Just wanted to chime in on the subject of production versus strictly mixing...
I do a fair bit of recording, which I mix, and I get a lot of projects that have been recorded by musicians in their home studios. In both situations, I take on the role of 'producer' to some degree, suggesting ideas, giving my perspective on things, etc. I think that getting outside input on a project is one thing that home-recordists are missing, and it's one reason so many self-produced projects are kind of flat sounding, kind of one-dimensional. Sometimes a band vetoes my more experimental ideas, but I think it always opens their eyes a little to what is possible. So far, I haven't worked with too many bands that are aiming for commercial radio (mostly punk, indie, etc, though I'm sure they would love to have some mainstream success!) but I always try to get a result that their fans will connect with, that makes a bridge between the band and the fan with as little interference as possible.
I think Mike took on a Herculean task here, and deserves major thanks from all of us. Selecting the finalists from a field of entrants is always going to be controversial, of course. I think if the band chooses a favorite, we all have to accept that, since it's their music! But Mike's selections are important, as he has the perspective of a pro, and his choices reflect that.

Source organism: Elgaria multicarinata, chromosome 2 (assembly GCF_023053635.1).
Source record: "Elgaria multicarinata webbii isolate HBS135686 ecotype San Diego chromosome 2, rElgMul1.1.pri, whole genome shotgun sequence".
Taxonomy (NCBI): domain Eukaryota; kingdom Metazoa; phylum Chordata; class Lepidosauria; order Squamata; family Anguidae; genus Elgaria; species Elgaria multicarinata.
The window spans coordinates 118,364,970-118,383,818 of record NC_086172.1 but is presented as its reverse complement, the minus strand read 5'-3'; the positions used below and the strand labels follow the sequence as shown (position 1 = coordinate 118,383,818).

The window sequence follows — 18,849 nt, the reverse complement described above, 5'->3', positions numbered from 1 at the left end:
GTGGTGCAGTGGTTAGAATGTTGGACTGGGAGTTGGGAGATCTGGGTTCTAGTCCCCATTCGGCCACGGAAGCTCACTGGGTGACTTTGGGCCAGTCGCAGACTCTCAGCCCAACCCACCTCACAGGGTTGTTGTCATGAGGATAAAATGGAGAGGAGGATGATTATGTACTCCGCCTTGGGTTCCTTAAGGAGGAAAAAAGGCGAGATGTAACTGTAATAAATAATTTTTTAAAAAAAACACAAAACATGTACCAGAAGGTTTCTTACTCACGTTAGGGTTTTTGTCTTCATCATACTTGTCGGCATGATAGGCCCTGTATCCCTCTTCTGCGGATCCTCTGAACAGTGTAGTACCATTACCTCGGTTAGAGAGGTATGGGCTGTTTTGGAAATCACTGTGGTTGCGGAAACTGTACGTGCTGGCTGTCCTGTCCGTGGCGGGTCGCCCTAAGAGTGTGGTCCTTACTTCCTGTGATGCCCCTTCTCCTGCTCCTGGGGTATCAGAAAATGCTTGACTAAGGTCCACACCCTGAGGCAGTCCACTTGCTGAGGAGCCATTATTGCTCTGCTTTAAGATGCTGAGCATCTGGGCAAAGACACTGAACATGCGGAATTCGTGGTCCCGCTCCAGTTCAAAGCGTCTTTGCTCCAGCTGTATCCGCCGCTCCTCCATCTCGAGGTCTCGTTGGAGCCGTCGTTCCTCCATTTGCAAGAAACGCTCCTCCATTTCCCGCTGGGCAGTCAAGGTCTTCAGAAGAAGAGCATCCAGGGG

We all have things to learn, and this contest has been a great opportunity to see that, not only on our own critiques, but on the aggregate critiques. The tracks themselves had some shortcomings, but nothing out of the ordinary, if my experience is typical. And trying to satisfy several judges is nothing unusual, even when working with just the band (no label, etc.) It's not uncommon to have one or two members loving the crazy edit, while the others nix it.
I hope to have some more contests in the near future, though I don't know that we'll get another judge with the dedication of Mike!